Years of science fiction make big real-world advances look puny. All of us have seen the fantastically multimedia computers on Star Trek or the James Bond and have come to expect instantaneous processing time, perfect video delivery and trouble-free operation. Of course we know that the real world data systems don’t work like this, but even when we know the real world, it is the illusions we recall.
I thought about that at a briefing today. I saw a broadcast monitoring system that lets you to search broadcasts using key words, as well as set up permanent watch lists, much the same way you can do now for text. It monitors major satellite broadcasts and produces machine generated transcripts in original languages.
And I thought, “So what? No big deal.” But it is, actually, a big deal even if it looks a lot like what we imagined we had before. Consider the analogy of search engines. Think of how much better you can search with Google than you could with Lycos, Magellan, the aptly named “dogpile” or so many of the others whose names we forget. But all Google does is the same thing as the most primitive search engines; it just does it better. That is how progress is made, by making incremental improvements until at some point you have something new, but nobody notices.
Untethered imagination is much overrated. It is funny to hear people say that Leonardo da Vinci invented helicopters, tanks or submarines just because he imagined the concept and drew some unworkable sketches or that Jules Verne pioneered space travel because he wrote a book about going to the moon. Yet when a helicopter flies overhead, you could say, “NBD, da Vinci invented the thing nearly 500 years ago, it just didn’t fly; this is just a minor improvement.” And I hate that childish notion that this or that modern machine was “really” invented by ancient Africans, Arabs, Chinese, Greeks, Incas, Persians, Russians … Who cares?
It matters less who imagined something first than who make it work first and then who keeps improving it. It also matters who tells others about. If you make a great discovery, but nobody else knows about it, you really didn’t make a great discovery. You just indulged your idiosyncratic curiosity.
Returning to the subject at hand, the broadcast monitoring system takes the place of those bored guys that used to watch TV and take notes (Presumably, sales of coffee and cigarettes will decline.) The advantage is that the machine never sleeps or has to take a bathroom break. The disadvantage is that the machine doesn’t think or make free association. It only produces exactly what it is asked to give, although more sophisticated programs are allowing them to branch out with a kind of artificial intelligence.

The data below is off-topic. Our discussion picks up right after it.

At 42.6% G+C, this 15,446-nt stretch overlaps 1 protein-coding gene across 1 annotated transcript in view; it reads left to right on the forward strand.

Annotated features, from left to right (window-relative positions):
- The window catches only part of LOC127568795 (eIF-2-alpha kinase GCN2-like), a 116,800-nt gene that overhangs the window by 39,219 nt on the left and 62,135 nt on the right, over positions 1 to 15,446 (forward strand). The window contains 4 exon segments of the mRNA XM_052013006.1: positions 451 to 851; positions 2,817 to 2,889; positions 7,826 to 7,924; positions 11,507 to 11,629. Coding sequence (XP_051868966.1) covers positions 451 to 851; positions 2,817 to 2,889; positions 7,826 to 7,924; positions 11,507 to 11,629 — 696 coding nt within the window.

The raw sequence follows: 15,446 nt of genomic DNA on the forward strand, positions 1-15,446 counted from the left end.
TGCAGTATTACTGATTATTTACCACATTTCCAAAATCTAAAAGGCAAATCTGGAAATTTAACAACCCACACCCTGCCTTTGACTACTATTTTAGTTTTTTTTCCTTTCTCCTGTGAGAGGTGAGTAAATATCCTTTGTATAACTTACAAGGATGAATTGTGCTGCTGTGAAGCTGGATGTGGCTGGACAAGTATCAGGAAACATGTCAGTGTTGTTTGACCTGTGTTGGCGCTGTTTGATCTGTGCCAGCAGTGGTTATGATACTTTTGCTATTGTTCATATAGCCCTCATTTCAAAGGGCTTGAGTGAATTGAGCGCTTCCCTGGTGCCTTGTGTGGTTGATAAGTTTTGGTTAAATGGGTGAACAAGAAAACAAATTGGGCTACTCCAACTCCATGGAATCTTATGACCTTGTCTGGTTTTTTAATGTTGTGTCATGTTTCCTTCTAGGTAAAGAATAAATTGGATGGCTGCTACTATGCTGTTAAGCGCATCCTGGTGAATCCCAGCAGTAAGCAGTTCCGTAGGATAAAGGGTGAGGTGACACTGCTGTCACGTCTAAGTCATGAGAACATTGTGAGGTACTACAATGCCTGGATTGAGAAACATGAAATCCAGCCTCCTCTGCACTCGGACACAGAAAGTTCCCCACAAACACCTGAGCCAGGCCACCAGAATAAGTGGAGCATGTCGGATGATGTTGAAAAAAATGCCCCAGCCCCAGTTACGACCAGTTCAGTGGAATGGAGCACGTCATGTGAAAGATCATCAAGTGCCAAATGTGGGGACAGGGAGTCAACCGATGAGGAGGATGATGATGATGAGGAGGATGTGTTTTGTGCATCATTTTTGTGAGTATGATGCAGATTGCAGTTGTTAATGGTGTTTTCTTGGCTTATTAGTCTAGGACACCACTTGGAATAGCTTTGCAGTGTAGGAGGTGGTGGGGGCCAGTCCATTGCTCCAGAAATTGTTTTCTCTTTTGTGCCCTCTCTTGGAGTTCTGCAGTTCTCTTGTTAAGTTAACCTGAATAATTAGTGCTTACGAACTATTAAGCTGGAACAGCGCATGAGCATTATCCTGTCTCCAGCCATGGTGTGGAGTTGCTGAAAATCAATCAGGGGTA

The original language transcripts are good, the translations, not so good. They have some of the comical aspects we associate with mistranslation. However, retrieval is more important than perfection. Skilled human translators can make whatever changes necessary after the machine does the initial sorting.
The systems I saw can do Arabic, Spanish, Chinese, Persian and English. Bahasa, Hindi and Urdu are planned. It takes at least six months to “train” the program. They need enough of a sample. For example, if you let it go for only a short time, for example last week, you might have nothing but Michael Jackson stories. Your machine would have a strong vocabulary on plastic surgery, gloves, music videos and bizarre behavior by aging man-boys, but maybe not enough on more important topics.
The system is around 80% accurate, but it depends on who is talking and about what. It can pick up around 95% of what an anchorman says when he is speaking directly to the camera, but starts to decline when there are multiple participants in a conversation and/or when people start slipping into dialects or even idiolects.
It works a lot like Google for video and you could probably start using it in less than ten minutes. The hard part is to know what you want to get from the system and how to use it. Translation is more an art than a science. Of course, decision making requires even a greater use of judgment.
I think this is very promising for understanding big trends. As we get more data points to smooth out outliers and the quirks of special situation, we can start seeing the simpler patterns in the ostensible complexity. But despite the coolness of this technology, it provides essentially the same sort of service for video that a reasonably skilled user of Google can achieve with texts. Of course, while Google is very useful in finding information, we still have not really figured out how to use it as an analytical tool for audience research or evaluation.
Still not as cool as I saw on Star Trek many years ago. I suppose Leonardo da Vinci invented the concept.